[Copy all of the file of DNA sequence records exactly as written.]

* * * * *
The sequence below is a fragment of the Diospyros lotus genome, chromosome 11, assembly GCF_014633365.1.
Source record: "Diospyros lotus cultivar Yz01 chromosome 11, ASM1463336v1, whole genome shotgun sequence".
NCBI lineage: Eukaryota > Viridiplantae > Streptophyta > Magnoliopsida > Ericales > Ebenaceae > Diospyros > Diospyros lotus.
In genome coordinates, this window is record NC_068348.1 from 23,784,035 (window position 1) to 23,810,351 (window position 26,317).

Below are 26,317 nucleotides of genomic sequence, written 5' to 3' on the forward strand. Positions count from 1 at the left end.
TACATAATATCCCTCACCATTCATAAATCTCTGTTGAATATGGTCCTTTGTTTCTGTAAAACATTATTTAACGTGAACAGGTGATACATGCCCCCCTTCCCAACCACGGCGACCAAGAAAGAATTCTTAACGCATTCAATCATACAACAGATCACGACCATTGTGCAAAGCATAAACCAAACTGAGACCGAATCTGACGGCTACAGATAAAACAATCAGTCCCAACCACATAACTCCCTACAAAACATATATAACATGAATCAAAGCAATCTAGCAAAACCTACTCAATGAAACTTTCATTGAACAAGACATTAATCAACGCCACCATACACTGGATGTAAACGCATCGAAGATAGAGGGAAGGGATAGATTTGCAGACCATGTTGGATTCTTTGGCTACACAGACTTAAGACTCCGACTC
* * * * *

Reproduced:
The sequence below is a fragment of the Diospyros lotus genome, chromosome 11, assembly GCF_014633365.1.
Source record: "Diospyros lotus cultivar Yz01 chromosome 11, ASM1463336v1, whole genome shotgun sequence".
NCBI lineage: Eukaryota > Viridiplantae > Streptophyta > Magnoliopsida > Ericales > Ebenaceae > Diospyros > Diospyros lotus.
In genome coordinates, this window is record NC_068348.1 from 23,784,035 (window position 1) to 23,810,351 (window position 26,317).

Below are 26,317 nucleotides of genomic sequence, written 5' to 3' on the forward strand. Positions count from 1 at the left end.
TACATAATATCCCTCACCATTCATAAATCTCTGTTGAATATGGTCCTTTGTTTCTGTAAAACATTATTTAACGTGAACAGGTGATACATGCCCCCCTTCCCAACCACGGCGACCAAGAAAGAATTCTTAACGCATTCAATCATACAACAGATCACGACCATTGTGCAAAGCATAAACCAAACTGAGACCGAATCTGACGGCTACAGATAAAACAATCAGTCCCAACCACATAACTCCCTACAAAACATATATAACATGAATCAAAGCAATCTAGCAAAACCTACTCAATGAAACTTTCATTGAACAAGACATTAATCAACGCCACCATACACTGGATGTAAACGCATCGAAGATAGAGGGAAGGGATAGATTTGCAGACCATGTTGGATTCTTTGGCTACACAGACTTAAGACTCCGACTC